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Scaly Red Plaques in a 22-Year-Old Man

  • Authors:
    Jason Le, DO

    Naval Flight Surgeon for Command Training Air Wing 1 at Naval Air Station Meridian, Mississippi

    Michael S. Dent, MD
    Dermatology Clinic Department Head and Staff Dermatologist at Naval Hospital Pensacola, Florida

    Le J, Dent MS. Scaly red plaques in a 22-year-old man. Consultant. 2019;59(12):371-374.

    The views expressed in this article are those of the authors and do not necessarily reflect the official policy or position of the Department of the Navy, Department of Defense, nor the US Government.


    A 22-year-old male student naval aviator presented with a 1-week history of an eruptive nonpruritic rash that had started on the upper and lower extremities. He had been evaluated at an urgent care facility at the time and had been given permethrin for presumed scabies, without noted improvement, as well as a short course of oral corticosteroids. Of note, he had had an episode of pharyngitis within the previous 2 months that had since resolved.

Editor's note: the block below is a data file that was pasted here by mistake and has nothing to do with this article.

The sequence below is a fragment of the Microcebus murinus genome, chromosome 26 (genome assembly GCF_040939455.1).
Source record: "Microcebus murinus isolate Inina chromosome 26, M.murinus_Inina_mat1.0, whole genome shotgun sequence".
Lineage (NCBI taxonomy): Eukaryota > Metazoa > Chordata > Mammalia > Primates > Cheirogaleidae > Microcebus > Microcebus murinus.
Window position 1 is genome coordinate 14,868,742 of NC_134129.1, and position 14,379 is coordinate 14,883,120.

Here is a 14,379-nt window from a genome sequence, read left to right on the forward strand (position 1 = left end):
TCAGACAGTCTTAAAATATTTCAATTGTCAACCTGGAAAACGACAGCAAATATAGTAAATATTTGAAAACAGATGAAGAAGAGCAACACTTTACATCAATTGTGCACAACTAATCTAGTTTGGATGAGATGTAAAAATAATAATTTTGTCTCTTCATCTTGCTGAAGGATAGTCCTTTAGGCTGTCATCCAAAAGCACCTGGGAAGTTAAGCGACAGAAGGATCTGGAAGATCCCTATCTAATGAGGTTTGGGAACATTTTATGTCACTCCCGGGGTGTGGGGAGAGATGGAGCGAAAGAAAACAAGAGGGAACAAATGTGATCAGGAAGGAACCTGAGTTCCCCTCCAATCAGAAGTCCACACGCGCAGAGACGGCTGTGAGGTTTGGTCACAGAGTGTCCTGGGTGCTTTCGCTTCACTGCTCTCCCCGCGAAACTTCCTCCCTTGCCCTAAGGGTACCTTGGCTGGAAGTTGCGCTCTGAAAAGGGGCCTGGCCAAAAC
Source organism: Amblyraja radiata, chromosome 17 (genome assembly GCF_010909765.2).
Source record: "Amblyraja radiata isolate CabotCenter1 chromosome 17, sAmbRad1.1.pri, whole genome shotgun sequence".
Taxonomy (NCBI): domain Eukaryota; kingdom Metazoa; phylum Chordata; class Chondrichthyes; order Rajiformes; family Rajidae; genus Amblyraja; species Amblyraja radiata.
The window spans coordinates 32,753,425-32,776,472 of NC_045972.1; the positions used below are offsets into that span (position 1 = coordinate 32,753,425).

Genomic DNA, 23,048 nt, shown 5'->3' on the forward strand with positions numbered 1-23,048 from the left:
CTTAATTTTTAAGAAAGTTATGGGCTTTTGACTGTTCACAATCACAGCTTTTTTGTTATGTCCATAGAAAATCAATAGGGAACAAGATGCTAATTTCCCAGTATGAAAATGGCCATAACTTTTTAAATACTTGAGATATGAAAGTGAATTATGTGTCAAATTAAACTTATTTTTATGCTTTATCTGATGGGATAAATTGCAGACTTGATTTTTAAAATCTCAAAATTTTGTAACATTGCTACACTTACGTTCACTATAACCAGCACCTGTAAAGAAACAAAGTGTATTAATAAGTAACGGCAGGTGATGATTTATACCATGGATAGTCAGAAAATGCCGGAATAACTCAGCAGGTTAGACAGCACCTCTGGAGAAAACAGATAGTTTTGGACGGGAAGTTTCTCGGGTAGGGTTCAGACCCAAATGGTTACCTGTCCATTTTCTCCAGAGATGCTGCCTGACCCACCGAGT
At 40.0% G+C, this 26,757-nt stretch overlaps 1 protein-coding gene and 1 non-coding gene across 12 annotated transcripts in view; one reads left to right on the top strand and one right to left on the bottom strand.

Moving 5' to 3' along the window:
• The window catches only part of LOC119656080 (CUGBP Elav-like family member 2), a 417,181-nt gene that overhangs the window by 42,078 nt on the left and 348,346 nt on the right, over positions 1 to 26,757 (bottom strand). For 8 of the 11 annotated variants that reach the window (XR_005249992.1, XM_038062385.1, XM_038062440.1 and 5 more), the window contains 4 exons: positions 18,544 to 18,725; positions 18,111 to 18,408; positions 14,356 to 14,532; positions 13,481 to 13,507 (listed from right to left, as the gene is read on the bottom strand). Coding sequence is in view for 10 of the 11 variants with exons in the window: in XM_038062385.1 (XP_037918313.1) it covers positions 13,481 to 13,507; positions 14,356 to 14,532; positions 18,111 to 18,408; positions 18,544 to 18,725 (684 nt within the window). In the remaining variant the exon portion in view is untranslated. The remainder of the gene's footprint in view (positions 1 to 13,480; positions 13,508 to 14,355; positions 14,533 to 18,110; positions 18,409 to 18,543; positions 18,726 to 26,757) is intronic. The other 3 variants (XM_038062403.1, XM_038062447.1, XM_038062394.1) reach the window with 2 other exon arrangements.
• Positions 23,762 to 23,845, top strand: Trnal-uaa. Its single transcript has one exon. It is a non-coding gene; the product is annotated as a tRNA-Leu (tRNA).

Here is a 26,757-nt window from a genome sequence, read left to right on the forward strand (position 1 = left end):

A few weeks later, he presented for evaluation to his primary care provider, at which time the lesions had worsened and had spread to his torso. He was started on topical and oral antifungals without noted improvement. On subsequent follow-up, physical examination showed 3-mm to 5-cm, round, palpable, erythematous papules and plaques with overlying white scale on the extremities, trunk, hands and feet (including palms and soles) but without lesions on the genitals, head and neck, or mucosae (Figures 1 and 2).

    Figure 1. A scaly rash on the patient’s left lower extremity.

    Figure 2. A scaly rash on the patient’s right dorsal hand.